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Do you need an attorney when you have been accused of a misdemeanor?

By definition, a misdemeanor is a crime which is punishable by up to one year in jail and fines up to $2000. When a crime charged carries with it the possibility of jail time, a defendant has the right to appointed counsel, commonly known as a public defender. A defendant may also opt to retain private counsel.

In most misdemeanor cases, you, the defendant, can waive your right to appear and have your attorney appear for you. You save time and embarrassment.

The outcome of your case depends on how effectively you are represented. A compassionate yet aggressive attorney can help you. Being found guilty of a crime, even if it is a misdemeanor and not a felony, can have serious consequences. It can result in the loss of your driver’s license. It can result in a criminal record, affecting your ability to get a job. Crimes of domestic violence can and do carry onerous restraining orders. A guilty finding in a misdemeanor case can mean fines, fees, and jail time.

A skilled attorney will investigate your case and look for possible defenses to the charges. A skilled attorney will listen to you. A skilled attorney will look for the best possible resolution for you. If there is no defense, a skilled attorney will negotiate with the district attorney to reduce the charges or reduce the amount of jail time. A skilled attorney will look for alternatives for you.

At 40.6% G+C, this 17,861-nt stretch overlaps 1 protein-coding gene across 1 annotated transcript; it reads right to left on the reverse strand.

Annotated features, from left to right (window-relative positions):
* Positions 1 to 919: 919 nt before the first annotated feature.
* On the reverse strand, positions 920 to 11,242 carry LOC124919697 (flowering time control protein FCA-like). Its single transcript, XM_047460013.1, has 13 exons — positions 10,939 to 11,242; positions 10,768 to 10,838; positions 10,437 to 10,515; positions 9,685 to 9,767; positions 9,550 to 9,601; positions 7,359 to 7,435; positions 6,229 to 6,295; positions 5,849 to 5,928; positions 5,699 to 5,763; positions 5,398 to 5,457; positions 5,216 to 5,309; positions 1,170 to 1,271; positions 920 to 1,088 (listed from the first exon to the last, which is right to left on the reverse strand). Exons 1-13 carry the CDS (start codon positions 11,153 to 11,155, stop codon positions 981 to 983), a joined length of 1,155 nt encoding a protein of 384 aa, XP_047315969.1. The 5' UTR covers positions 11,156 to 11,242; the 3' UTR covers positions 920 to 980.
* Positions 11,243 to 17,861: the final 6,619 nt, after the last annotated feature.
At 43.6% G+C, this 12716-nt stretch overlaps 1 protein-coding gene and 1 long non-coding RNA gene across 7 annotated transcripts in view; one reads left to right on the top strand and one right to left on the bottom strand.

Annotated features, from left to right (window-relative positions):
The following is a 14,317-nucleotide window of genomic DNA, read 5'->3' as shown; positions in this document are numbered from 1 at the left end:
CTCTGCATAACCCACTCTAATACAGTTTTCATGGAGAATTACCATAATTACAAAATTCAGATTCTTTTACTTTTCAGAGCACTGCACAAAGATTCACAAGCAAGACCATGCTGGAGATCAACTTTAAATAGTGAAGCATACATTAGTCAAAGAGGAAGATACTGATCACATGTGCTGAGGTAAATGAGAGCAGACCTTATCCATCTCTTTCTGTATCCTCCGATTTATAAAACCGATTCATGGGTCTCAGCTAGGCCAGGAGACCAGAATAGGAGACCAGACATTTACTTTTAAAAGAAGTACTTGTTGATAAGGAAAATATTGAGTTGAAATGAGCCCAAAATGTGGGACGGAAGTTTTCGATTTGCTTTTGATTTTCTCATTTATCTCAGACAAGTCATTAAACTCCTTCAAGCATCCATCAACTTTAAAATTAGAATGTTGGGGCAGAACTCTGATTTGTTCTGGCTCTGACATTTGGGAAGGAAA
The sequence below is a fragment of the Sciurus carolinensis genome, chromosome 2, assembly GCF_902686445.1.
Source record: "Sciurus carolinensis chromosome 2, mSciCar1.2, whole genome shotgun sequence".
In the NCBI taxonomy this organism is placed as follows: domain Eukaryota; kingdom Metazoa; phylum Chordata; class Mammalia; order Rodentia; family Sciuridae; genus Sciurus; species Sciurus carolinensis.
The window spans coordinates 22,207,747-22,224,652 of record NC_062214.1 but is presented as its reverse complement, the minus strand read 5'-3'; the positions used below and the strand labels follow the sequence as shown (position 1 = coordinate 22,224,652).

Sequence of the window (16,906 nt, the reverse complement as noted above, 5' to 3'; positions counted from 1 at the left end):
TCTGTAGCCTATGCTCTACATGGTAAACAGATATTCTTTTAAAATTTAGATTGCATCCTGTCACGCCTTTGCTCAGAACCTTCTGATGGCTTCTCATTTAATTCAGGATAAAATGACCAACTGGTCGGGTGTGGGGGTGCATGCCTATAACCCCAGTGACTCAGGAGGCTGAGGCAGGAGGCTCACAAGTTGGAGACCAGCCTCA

I am that attorney. I have worked in the courts in Northern California for more than ten years. I have seen both sides of the criminal justice system. I have seen the good, the bad, and the ugly I am here to help you in this difficult time I will listen to you. I will not take the first chance to plead you out. I will explain what your options are and together we will decide how to best handle your case.

Please call  (530) 892-9493 today for a free initial consultation

I will represent you in your misdemeanor case.

  • Alcohol offenses including DUI
  • Drug offenses
  • Domestic violence
  • Trespass
  • Assault and battery
  • Theft including shoplifting
  • Fish and game violations
  • Traffic misdemeanors


Arrest – If you are charged with a crime, more likely than not, you were arrested. If you were so lucky as not to be arrested, you should have received a notice to appear. The police make an arrest based on probable cause to believe that you committed a crime. They present the evidence, usually the police report, to the district attorney. The district attorney then decides whether or not to file charges. If you are charged with a misdemeanor, you will be charged in a document called the complaint.

Arraignment – the arraignment is the first court appearance. At the arraignment, the judge will read your rights to you. Next, he will read the charges to you. You will receive a copy of the complaint. Next, the judge will ask how you wish to proceed in your case. When the judge asks how you wish to proceed, he simply wants to know what you want to do. Do you want to enter a plea of guilty or not guilty? Do you want to request the appointment of a public defender? Do you want to retain a private attorney?